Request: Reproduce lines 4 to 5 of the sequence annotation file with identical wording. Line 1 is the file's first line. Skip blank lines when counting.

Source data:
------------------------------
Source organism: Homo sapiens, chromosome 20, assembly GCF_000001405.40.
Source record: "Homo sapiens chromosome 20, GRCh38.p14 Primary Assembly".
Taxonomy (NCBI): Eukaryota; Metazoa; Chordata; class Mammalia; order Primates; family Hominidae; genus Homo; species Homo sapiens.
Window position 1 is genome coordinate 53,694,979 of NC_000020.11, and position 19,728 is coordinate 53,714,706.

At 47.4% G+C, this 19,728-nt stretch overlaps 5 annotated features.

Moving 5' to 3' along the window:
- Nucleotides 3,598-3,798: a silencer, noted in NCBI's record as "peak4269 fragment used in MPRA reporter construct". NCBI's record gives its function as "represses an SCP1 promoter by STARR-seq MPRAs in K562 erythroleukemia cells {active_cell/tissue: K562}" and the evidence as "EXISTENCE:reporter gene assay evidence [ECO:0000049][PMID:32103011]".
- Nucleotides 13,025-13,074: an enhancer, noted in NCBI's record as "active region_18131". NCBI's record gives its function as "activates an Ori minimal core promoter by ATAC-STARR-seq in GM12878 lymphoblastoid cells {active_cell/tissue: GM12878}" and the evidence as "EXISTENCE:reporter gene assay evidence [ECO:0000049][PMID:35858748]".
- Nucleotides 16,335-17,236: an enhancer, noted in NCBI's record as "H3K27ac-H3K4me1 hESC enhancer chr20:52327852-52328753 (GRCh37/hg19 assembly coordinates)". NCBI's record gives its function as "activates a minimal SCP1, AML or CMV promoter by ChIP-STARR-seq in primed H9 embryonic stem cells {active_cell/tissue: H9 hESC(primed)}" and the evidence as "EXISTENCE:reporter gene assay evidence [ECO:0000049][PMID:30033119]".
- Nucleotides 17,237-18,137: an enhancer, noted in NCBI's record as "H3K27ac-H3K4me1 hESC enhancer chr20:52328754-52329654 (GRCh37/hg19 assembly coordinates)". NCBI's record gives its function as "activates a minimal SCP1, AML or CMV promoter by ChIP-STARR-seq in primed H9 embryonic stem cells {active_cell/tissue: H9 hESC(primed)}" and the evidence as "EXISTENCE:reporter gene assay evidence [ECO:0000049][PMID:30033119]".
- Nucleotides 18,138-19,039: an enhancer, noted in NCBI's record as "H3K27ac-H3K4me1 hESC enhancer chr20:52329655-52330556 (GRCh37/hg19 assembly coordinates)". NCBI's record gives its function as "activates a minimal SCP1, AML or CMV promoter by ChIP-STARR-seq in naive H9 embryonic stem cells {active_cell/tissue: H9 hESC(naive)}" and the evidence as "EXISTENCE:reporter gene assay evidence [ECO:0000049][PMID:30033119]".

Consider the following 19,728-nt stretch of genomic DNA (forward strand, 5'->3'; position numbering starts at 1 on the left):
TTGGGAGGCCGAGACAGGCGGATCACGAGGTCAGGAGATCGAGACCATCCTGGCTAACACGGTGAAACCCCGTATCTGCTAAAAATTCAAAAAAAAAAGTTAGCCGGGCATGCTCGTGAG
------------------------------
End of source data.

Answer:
Window position 1 is genome coordinate 53,694,979 of NC_000020.11, and position 19,728 is coordinate 53,714,706.

At 47.4% G+C, this 19,728-nt stretch overlaps 5 annotated features.